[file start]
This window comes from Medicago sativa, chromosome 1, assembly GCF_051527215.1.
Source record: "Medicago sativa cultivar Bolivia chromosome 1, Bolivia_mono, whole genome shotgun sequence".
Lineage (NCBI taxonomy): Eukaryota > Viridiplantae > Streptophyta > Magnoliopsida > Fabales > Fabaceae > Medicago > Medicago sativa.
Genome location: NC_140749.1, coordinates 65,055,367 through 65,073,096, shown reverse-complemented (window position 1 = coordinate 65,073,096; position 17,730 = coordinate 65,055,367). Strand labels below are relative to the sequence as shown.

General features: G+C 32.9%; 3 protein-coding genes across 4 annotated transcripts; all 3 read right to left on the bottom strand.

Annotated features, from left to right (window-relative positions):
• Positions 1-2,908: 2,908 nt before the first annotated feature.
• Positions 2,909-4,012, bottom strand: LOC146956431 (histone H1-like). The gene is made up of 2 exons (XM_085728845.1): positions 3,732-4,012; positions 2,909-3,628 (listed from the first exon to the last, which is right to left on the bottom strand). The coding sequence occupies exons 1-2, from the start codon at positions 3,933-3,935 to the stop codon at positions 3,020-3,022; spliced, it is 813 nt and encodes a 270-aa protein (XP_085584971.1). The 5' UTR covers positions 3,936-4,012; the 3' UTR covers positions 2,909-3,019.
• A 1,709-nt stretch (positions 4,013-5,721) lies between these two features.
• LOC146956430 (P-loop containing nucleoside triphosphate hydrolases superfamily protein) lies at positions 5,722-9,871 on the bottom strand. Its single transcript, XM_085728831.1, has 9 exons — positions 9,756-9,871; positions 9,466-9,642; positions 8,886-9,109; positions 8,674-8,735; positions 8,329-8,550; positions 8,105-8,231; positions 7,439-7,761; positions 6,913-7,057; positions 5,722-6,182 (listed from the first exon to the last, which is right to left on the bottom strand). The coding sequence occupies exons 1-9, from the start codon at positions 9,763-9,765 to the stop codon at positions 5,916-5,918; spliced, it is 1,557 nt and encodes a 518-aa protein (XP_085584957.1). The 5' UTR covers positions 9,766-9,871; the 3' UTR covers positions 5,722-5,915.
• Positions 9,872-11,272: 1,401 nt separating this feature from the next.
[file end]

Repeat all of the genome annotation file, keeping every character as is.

This window comes from Medicago sativa, chromosome 1, assembly GCF_051527215.1.
Source record: "Medicago sativa cultivar Bolivia chromosome 1, Bolivia_mono, whole genome shotgun sequence".
Lineage (NCBI taxonomy): Eukaryota > Viridiplantae > Streptophyta > Magnoliopsida > Fabales > Fabaceae > Medicago > Medicago sativa.
Genome location: NC_140749.1, coordinates 65,055,367 through 65,073,096, shown reverse-complemented (window position 1 = coordinate 65,073,096; position 17,730 = coordinate 65,055,367). Strand labels below are relative to the sequence as shown.

General features: G+C 32.9%; 3 protein-coding genes across 4 annotated transcripts; all 3 read right to left on the bottom strand.

Annotated features, from left to right (window-relative positions):
• Positions 1-2,908: 2,908 nt before the first annotated feature.
• Positions 2,909-4,012, bottom strand: LOC146956431 (histone H1-like). The gene is made up of 2 exons (XM_085728845.1): positions 3,732-4,012; positions 2,909-3,628 (listed from the first exon to the last, which is right to left on the bottom strand). The coding sequence occupies exons 1-2, from the start codon at positions 3,933-3,935 to the stop codon at positions 3,020-3,022; spliced, it is 813 nt and encodes a 270-aa protein (XP_085584971.1). The 5' UTR covers positions 3,936-4,012; the 3' UTR covers positions 2,909-3,019.
• A 1,709-nt stretch (positions 4,013-5,721) lies between these two features.
• LOC146956430 (P-loop containing nucleoside triphosphate hydrolases superfamily protein) lies at positions 5,722-9,871 on the bottom strand. Its single transcript, XM_085728831.1, has 9 exons — positions 9,756-9,871; positions 9,466-9,642; positions 8,886-9,109; positions 8,674-8,735; positions 8,329-8,550; positions 8,105-8,231; positions 7,439-7,761; positions 6,913-7,057; positions 5,722-6,182 (listed from the first exon to the last, which is right to left on the bottom strand). The coding sequence occupies exons 1-9, from the start codon at positions 9,763-9,765 to the stop codon at positions 5,916-5,918; spliced, it is 1,557 nt and encodes a 518-aa protein (XP_085584957.1). The 5' UTR covers positions 9,766-9,871; the 3' UTR covers positions 5,722-5,915.
• Positions 9,872-11,272: 1,401 nt separating this feature from the next.